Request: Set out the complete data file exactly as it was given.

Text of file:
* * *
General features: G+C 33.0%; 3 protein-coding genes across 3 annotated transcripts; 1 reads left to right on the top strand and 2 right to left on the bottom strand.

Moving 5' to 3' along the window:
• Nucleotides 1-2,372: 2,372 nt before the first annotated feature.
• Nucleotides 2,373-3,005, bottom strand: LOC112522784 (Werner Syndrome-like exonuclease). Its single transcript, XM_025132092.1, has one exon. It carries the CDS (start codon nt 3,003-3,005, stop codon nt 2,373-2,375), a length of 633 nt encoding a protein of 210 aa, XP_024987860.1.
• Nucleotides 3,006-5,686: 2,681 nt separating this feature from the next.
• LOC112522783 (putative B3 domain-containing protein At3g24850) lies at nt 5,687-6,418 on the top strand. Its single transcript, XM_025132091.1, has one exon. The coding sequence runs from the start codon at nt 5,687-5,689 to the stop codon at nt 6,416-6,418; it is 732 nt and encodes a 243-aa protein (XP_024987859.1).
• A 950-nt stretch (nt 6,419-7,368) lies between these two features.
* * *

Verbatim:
General features: G+C 33.0%; 3 protein-coding genes across 3 annotated transcripts; 1 reads left to right on the top strand and 2 right to left on the bottom strand.

Moving 5' to 3' along the window:
• Nucleotides 1-2,372: 2,372 nt before the first annotated feature.
• Nucleotides 2,373-3,005, bottom strand: LOC112522784 (Werner Syndrome-like exonuclease). Its single transcript, XM_025132092.1, has one exon. It carries the CDS (start codon nt 3,003-3,005, stop codon nt 2,373-2,375), a length of 633 nt encoding a protein of 210 aa, XP_024987860.1.
• Nucleotides 3,006-5,686: 2,681 nt separating this feature from the next.
• LOC112522783 (putative B3 domain-containing protein At3g24850) lies at nt 5,687-6,418 on the top strand. Its single transcript, XM_025132091.1, has one exon. The coding sequence runs from the start codon at nt 5,687-5,689 to the stop codon at nt 6,416-6,418; it is 732 nt and encodes a 243-aa protein (XP_024987859.1).
• A 950-nt stretch (nt 6,419-7,368) lies between these two features.